SOUTHPORT, England — Sergio Garcia is from Spain. Ernie Els hails from South Africa.

Both feel right at home on the western coast of England.

Even before Tiger Woods had to call it a year to have more surgery on his ailing knee, Garcia and Els would have liked their chances at a course such as Royal Birkdale, with all those odd bumps, that howling wind off the Irish Sea, the ominous clouds hanging overhead in seeming perpetuity.

The site of this year's British Open is the sort of place where they learned the game, honing their swings and accepting that it's not necessarily a bad thing to hit a grounder from the middle of the fairway.

Garcia got his first sampling of it as a junior golfer, playing for Spain against a team from Britain. He was 12 years old, 13 perhaps, and he fell in love with all the nuances and creativity.

"I've been fortunate enough to play a lot of links courses, a lot of links golf, and I love it," Garcia said Tuesday. "It's different, and it brings so many different parts of the game ... with a lot of imagination. It's always good when you get challenged on the course."

Els developed a similar kinship with this style of golf, so different from the aim-and-fire brand common on the PGA Tour with its perfectly manicured courses, smooth landing areas and intermittent doses of foul weather.

The Big Easy has extensive experience on the European Tour. On this side of the Atlantic, he knows surviving can be more important than hitting pretty shots.

"I think players like Sergio, like myself, feel very comfortable in this event more than any other," the 38-year-old Els said. "It's just because of the style of play, the style of golf courses, the layouts. I've played it since I was a teenager."

While some players might feel they have a better chance to shine with Woods watching from his couch back in the U.S., both Els and Garcia sincerely believe they would have stacked up just fine with the world's greatest player.

"I feel I'm on a much better level with Tiger in this kind of environment than say at the Masters or the PGA," Els said. "Let's face it, Sergio is very much a factor over here. This tournament, for a lot of guys, you feel like you can take on a guy like Tiger on a much more level playing field."

Of course, Woods is a three-time British Open champion and undoubtedly would have been the favorite if his knee was sound — just as at every major he plays.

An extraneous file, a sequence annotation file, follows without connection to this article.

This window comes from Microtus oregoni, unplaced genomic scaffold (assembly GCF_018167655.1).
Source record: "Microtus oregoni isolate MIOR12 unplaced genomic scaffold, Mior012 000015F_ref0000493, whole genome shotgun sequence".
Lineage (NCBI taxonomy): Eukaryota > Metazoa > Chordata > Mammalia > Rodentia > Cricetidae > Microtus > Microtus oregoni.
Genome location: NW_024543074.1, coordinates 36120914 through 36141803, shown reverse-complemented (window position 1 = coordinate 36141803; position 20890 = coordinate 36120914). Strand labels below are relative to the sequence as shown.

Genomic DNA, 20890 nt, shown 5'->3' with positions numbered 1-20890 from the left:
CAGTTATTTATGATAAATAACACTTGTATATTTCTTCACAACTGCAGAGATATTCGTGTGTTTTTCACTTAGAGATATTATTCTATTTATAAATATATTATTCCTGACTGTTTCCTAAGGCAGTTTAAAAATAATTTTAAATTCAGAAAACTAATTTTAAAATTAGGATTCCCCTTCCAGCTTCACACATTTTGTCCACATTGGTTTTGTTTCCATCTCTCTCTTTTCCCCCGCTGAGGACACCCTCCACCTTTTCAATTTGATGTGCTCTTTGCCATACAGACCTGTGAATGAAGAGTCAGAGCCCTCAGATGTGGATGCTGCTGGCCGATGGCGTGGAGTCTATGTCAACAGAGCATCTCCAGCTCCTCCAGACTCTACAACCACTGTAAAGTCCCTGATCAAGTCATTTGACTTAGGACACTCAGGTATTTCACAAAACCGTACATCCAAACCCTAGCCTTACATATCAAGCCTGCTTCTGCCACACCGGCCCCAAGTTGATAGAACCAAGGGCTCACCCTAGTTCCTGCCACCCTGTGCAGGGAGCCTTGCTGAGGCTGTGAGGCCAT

But he's not here, so Garcia and Els are carrying the mantle of co-favorites, according to a popular British bookmaker.

The charismatic Spaniard has six top-10 finishes in the last seven years, including an excruciating playoff loss to Padraig Harrington a year ago at Carnoustie. The Irishman hit into the Barry Burn twice on the final hole and took double bogey, leaving Garcia with a 10-foot putt for the win.

The ball slid by the edge of the cup, and the four-hole playoff was all Harrington. Garcia, by most accounts, is the best player in the world without a major title.

Among Els' three major titles was the British Open in 2002 at Muirfield. He's been runner-up three other times — the most painful a playoff loss to unheralded Todd Hamilton in '04. Throw in a couple of third-place showings, then marvel at the fact that 10 of his 17 appearances have resulted in top-10 finishes.

"I'd like to think that experience might help," Els said.

Garcia said he's gotten over last year's setback, which was probably his best chance yet to break through in one of golf's biggest events. Sure, it bothered him for a day or two, but he insists that he quickly changed his focus to everything that went right.

"It's not really that big a deal, you know? There's a lot worse things than losing an Open in a playoff," he said. "There were a lot more positives coming out of the week than negatives."

But Harrington was the one left holding the claret jug at the end of the day. After having possession of it for the past year, he returned it to the R&A on Tuesday — then revealed that he's bothered by a sore right wrist.

The Irishman sprained it last weekend while swinging into an "impact bag," sort of like a punching bag for golfers — only it's supposed to strengthen the wrist, not leave it hurting.

After skipping a couple of days of potentially crucial practice, Harrington finally made it onto the course Tuesday. But he only managed to play nine holes.